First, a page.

Great Memoirs & Why they Sell
Some terrific memoirs. And I'm going to look, I could've, on any random day, I could've listed 20 completely different ones. I very deliberately, I'm away from my bookshelf, so I couldn't look at my shelves. I could list so many, so don't regard this as the ultimate list. These were just the ones that popped into my head that particular day, and what I like about sharing these is to see how very different they are. There's no one way a memoir can be. Isak Dinesen, writing in a whole different era, of course, Out of Africa. Lucy Greeley, The Story of a Face. Has anybody read that book? Everybody always talks about The Glass Castle, which was wonderful. Everybody always talks about Angela's Ashes, and they're terrific books, but let's look at some other writers' books that we don't hear about so much. Lucy Greeley was one of a pair of twins who was diagnosed with a facial cancer when she was about and the surgery to remove the tumor left her hugely disfigured. This is, as is true of my ...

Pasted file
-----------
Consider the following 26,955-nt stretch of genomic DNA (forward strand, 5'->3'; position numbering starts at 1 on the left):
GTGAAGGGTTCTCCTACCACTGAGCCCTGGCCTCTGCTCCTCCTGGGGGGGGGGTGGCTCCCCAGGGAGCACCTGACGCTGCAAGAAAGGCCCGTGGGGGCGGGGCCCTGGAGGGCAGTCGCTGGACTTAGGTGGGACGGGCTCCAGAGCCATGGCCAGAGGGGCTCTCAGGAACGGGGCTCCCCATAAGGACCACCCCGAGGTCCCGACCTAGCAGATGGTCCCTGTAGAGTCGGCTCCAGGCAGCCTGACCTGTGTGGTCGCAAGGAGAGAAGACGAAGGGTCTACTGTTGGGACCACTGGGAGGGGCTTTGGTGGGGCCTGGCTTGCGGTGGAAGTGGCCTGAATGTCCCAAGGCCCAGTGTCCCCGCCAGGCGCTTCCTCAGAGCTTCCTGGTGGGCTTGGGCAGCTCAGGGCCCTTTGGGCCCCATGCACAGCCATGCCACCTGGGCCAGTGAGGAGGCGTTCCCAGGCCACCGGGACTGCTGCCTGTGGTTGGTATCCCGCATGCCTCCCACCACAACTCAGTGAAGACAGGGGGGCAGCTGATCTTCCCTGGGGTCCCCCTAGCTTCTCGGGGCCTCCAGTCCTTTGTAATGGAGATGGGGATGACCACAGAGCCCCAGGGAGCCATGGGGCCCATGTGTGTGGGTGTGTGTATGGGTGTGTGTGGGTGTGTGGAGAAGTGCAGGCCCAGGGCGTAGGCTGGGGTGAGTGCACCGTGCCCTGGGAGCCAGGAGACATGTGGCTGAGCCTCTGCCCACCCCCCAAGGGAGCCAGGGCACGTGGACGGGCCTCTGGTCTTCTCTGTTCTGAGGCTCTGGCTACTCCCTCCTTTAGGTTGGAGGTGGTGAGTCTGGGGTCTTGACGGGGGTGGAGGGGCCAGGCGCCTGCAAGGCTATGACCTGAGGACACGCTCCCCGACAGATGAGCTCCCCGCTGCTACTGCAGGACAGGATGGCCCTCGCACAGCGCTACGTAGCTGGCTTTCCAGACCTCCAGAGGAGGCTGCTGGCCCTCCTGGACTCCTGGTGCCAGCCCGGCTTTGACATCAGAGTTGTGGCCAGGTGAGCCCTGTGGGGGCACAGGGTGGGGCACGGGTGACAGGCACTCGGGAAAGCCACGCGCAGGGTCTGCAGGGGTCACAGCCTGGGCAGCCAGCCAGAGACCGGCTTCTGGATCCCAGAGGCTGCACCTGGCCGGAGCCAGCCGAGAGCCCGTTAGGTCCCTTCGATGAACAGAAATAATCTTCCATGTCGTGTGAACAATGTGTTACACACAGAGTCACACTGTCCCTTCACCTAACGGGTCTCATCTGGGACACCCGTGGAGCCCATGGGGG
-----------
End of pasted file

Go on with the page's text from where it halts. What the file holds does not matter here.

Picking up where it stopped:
book, The Best of Us, this is not, The Story of a Face is not the story of cancer. The Story of a Face is not even really the story of her face. It is the story of our sense of identity and beauty and here was a woman who had the other face always in front of her of her sister that used to be hers. It's a gorgeous book, and I consider, it's an exploration not just of what happened, but what changed her, what changed, and what changed was much more than her face. And I'll say sadly, that Lucy Greeley, some years after publishing The Story of a Face, took her life. You know, Jean-Dominique Bauby, if anybody thinks they've got an obstacle in the writing of their memoir, take a look at this guy. He was a very prominent writer and editor in France. I read the book in translation, who experienced, I forget if it was stroke or a virus. He became totally paralyzed. He was absolutely locked in his body. He could only blink his eyes, and he wrote the book by blinking one alphabet letter at a time. You know, what's your excuse? (audience laughing) I don't have time to write. I'm too busy checking in on Facebook. Okay, Bauby, wonderful book. He died shortly after that. He knew he was gonna die, but he wanted to tell his story, and I guess that's, you know, what I get from the fact that he wrote that book, one blink of one alphabet letter at a time is just the compulsion to tell our story, to leave something. He was a 45 year old man with a wife he adored and children and he knew he was leaving this planet very soon. He wanted to tell the story. He wanted to have something remaining that he had said after he was dead. Elizabeth Alexander, The Light of the World. Elizabeth Alexander was and is a poet, known primarily as a poet. Her husband died very suddenly at age 50 of a heart attack and it is an exploration of the loss of her husband. She does not go into the first 40 years of her life, particularly. This is a book you don't have to tell everything that happened. It is one particular journey she took and the journey that she took is the journey of loss and grief. Malcolm X, and this one is called The Autobiography of Malcolm X, but I consider it a wonderful piece of writing, and maybe Alex Haley had something to do with it, but I'm going to attribute some of it to Malcolm X. Certainly, the life he lived and the journey that he shaped. Mary Karr, The Liar's Club. How many people have read that one? That is one that they teach in memoir classes a lot, and they should. It's a fabulous book. It all takes place over a single year of Mary Karr's life. If you're sitting there thinking, oh, I can't write a memoir. Oh, all those years, all those things that happened. Where do I begin? Well, you begin where you want to begin. You begin where the live wire is in your life that calls to you, and it may not be I was born. (audience laughing) Russell Baker, The Good Times. I always include this on my list, because many people get the idea that memoir has to be about some trauma, and I've had people in my classes who say, I don't know if I can write memoir. I've got a big problem. I had a happy childhood. Well, it may be a little bit of an obstacle, but in fact, Russell Baker, who grew up during the Depression, family was very poor, but he wrote a fabulous memoir. This is years ago. He's dead. It's not a trendy memoir right now. It's probably number one million on Amazon, but read that book. Here's another one that's an old one. Mary McCarthy, Memoirs of a Catholic Girlhood. Rick Bragg, All Over But the Shoutin'. It's a book about his mother, but he can't do a tribute to his mother, a profile of his mother. What he can write about is being the son of that mother. I didn't, you know, I'm gonna jump ahead here a little bit and mention a memoir of mine, called At Home in the World. I'll talk about it a little bit more later. Sometimes people say, oh you wrote the book about JD Salinger. How could I write a book about JD Salinger? I did know JD Salinger, for those of who have been dead for the last 20 years, asleep. The last 45 years, for goodness' sake. I knew him for one year, one year of my life. I cannot write a book about JD Salinger. I can write about me as I experienced what the relationship that I had with JD Salinger did in my life, how it shaped me. Look at me. I'm in the center again. I always put myself in the middle. Cyra McFadden, Rain or Shine. Another little known, has anybody read that book? She grew up, she's well known for a novel, called The Serial, but her father was a rodeo cowboy. She writes about growing up in the rodeo circuit, and so it's full of a place and a time and a world that we don't know, which is another great function of memoir. Take me somewhere I do not know. Show me a land I have never been. I want to know what it was like, I know what it's like to be me. I don't know what it's like to be you. Tell me. Oliver Sacks, Gratitude. It's a book, it may have been sort of published like a collection of essays, but they had a through line. It wasn't this kind of collection of essays. It was moving through the period leading up to his death to cancer. Anthony Bourdain, Kitchen Confidential. Fabulous book. It's not a book about food. Food is the backdrop to learning who Anthony Bourdain, sadly, was. Jill Kerr Conway, The Road to Coorain. Again, there's a place, there's a time, there's a world, but she's not being a reporter, or at least, she is being a reporter on herself in that world. Roxanne Gay, Hunger. Roxanne Gay wrote, she's a brilliant essayist, thinker, African American woman. She is a very large woman. In fact, I'll say fat. I will not use euphemisms. She's a huge woman. She's tall and big, and she dove right into the toughest challenge of her life, her body and her inability to match the idea of how women are supposed to look, and she wrote a book about it, a very brave, honest, book. I'm probably pronouncing his name wrong. Ishmael Beah, Long Way Gone. It's the memoirs of a boy soldier in Senegal. Anne Frank. I have to end the list with the book that was the first memoir I ever read when I was 14 years old, and I keep her photograph on my wall at all times, when I write, sometimes even when I'm traveling, I hear that voice, and there's another piece of memoir voice. We want to hear your voice, and that's a big difference between the biography and the memoir. The biography is the objective, I don't believe that there is such a thing as a totally objective report, but it is, the author is not inserting himself or herself into the story. Anne Frank, we hear that girl. We know that girl. And talk about a short period time. That whole memoir takes place over a handful of years, months that she spent in the attic, and written under almost as much duress as Jean-Dominique Bauby.